What impressions of plants are we giving? Part 1. The needs of the plant. June 12 2019, 1 Comment

The botany impressionistic charts are a set of about 18 images and stories that have been described as showing what Maria Montessori thought children should know about plants. The concept of these charts is an excellent one because plants are harder than animals for children (and adults) to understand. The originals are likely over 70 years old now. There have been some changes over the years, particularly in the illustrations, but a good deal of the content is quite similar to the originals.

I have been looking at these charts and asking myself what else children today need to know about plants, and whether everything shown on the original charts is still considered valid. I’ve come up with several chart ideas that are different from the usual content of the set.

As you read my ideas below, please note that I am not advocating doing away with the botany impressionistic charts although I would like to give them a name that is more understandable in today’s language. I am critiquing the content, not the basic idea of helping children understand the biology of plants. I’ve been looking at current knowledge about plants and will tell you about some changes or new charts that I think are important.

The “needs of the plant,” the first chart in the original set, is really the “matter and energy needs of the plant.” The usual graphic shows a plant with the names of some of the chemical elements around its roots. It shows carbon dioxide, water, and sunlight as well. These are the basic building blocks of a plant’s body and its fundamental energy source.

Note that the list of chemical elements should include the major nutrients for plants – nitrogen, potassium, phosphorus, magnesium, calcium, and sulfur, as well as carbon, oxygen, and hydrogen from water and carbon dioxide. There are eight other elements that are needed in small amounts as well, but I don’t think the chart has to be encyclopedic. These can be mentioned in the text. The chart needs to get over the concept that plants need building block substances.

The text should also clarify that plants are not taking in uncombined elements through their roots. They are taking in soluble compounds of the elements. Sometimes the ions of the nonmetal elements are given – sulfate, phosphate, and nitrate, for example. The ions of the metallic elements can be labeled as ions – potassium ions, for example.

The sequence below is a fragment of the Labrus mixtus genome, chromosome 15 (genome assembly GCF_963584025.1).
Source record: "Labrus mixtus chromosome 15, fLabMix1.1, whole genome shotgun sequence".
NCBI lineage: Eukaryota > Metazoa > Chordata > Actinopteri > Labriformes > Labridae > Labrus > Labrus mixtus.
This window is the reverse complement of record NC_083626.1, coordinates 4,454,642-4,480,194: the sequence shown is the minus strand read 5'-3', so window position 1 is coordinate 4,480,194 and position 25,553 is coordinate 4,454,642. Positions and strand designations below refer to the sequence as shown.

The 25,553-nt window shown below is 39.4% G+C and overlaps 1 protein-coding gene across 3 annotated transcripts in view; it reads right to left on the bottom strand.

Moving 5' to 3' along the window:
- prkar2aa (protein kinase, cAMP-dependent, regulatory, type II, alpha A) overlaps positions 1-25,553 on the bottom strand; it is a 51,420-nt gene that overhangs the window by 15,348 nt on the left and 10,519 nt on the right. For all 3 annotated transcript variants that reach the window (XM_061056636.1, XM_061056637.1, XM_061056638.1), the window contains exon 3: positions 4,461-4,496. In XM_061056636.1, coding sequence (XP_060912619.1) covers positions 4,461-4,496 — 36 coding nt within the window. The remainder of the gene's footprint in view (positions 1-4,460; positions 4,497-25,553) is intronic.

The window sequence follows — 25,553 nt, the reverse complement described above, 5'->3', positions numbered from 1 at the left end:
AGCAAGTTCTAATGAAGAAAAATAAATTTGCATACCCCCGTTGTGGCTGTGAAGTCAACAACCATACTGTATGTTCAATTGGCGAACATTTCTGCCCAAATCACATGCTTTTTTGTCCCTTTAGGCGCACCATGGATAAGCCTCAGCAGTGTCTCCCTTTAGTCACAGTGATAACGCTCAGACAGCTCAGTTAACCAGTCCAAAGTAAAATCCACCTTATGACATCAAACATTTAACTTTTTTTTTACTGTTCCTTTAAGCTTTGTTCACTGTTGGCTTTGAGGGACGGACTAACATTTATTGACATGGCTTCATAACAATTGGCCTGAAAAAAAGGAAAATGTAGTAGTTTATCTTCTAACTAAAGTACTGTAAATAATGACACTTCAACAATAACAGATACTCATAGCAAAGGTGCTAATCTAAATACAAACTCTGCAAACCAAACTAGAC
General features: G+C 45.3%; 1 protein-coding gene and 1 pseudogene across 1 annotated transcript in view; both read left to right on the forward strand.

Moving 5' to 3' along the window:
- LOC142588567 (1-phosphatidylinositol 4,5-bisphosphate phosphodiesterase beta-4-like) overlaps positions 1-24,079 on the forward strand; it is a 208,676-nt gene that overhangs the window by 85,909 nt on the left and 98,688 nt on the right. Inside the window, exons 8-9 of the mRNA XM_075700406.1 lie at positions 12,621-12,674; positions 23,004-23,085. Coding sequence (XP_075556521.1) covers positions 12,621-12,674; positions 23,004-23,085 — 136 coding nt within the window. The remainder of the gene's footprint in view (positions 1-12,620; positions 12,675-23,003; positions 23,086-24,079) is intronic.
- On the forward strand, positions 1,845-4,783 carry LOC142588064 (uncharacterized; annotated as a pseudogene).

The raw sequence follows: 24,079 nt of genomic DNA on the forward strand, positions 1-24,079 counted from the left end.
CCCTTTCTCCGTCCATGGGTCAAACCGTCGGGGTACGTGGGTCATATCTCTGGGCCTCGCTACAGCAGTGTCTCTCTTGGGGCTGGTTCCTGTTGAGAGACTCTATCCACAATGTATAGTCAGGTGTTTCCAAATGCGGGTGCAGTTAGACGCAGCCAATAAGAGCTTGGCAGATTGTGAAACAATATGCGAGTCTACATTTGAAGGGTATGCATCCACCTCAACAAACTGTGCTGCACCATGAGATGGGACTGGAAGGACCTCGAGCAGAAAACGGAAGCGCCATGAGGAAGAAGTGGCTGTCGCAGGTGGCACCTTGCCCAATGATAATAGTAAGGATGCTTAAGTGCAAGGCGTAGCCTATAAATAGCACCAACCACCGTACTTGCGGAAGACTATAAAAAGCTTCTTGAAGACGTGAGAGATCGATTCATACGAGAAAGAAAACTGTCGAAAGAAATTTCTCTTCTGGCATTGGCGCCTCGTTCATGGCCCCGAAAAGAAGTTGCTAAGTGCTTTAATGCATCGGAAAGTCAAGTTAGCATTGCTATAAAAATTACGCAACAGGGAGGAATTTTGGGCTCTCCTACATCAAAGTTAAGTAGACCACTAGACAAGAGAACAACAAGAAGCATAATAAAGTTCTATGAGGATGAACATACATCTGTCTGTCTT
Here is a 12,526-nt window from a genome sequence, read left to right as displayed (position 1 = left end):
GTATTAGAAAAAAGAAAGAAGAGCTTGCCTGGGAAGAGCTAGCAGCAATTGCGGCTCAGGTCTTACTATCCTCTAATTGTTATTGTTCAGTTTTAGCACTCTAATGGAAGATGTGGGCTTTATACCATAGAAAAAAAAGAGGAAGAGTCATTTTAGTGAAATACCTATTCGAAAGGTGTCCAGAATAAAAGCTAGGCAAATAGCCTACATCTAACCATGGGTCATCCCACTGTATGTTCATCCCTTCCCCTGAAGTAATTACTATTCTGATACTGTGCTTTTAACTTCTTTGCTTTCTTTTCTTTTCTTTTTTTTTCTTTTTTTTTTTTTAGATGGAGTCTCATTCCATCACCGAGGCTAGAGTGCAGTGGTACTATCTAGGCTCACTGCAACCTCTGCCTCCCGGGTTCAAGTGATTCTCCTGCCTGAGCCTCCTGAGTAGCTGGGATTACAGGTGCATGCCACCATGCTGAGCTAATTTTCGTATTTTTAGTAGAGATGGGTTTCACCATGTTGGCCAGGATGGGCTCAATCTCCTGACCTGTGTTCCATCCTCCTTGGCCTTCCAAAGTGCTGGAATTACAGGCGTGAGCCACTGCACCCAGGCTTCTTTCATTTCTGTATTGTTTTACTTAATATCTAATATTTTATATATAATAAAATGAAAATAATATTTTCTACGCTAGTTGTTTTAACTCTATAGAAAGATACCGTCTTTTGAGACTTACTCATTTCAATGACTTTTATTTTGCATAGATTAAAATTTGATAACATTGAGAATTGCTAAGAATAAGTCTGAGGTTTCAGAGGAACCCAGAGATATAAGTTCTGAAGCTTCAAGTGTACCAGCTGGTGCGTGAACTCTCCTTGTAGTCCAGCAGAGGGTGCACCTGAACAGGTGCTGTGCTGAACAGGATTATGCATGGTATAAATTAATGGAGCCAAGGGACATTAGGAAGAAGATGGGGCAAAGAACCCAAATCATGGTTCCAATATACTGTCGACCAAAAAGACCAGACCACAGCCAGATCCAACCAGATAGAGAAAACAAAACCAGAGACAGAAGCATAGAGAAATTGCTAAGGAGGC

The “matter and energy needs of the plant” as shown on the original chart has one glaring omission. It should also include oxygen gas (O2). I’ve come across many students and adults who didn’t realize that plants need oxygen. The usual misconception is that plants produce oxygen, but they do not use it. All macroscopic organisms need oxygen, and plants are no different.

Plants need oxygen to extract energy from the food they have made for themselves. They make sugars, but they also use the energy stored in sugar’s chemical bonds. With their amazing chemical synthesis abilities, plants also take sugar molecules and modify them to make all the other molecules in their bodies. All that synthesis requires a lot of energy.  

Oxygen starvation is not usually a problem for the shoot system, but it can happen in the roots. The underground parts cannot use food for their energy needs if they do not have oxygen seeping down into the soil. Each cell has to transform energy for itself. The energy carrier molecule, ATP, cannot be made in the shoot and sent to the roots. When a soil is water-saturated, it greatly decreases the oxygen available to the roots, and this can kill them. This is why overwatering can be lethal. Plant roots differ in their tolerance to low oxygen. Some can handle soggy soils; others find such conditions quickly lethal.

A chart that shows plants’ other needs would be an excellent addition to these charts. It could include an appropriate environment in which to live, complete with the necessary partner organisms, and an appropriate range of physical conditions, such temperature. The soil needs of a plant are vitally important, and the characteristics of soil include pH, particle sizes, organic material, and those all-important microorganisms.

I’ll continue with ideas about other of the botany impressionistic chart in my next article. You are welcome to suggest a better name for set. If you have questions about this or other of my blog articles, please feel free to send them to me. See the “Contact Us” tab on my website for my email address.

Priscilla Spears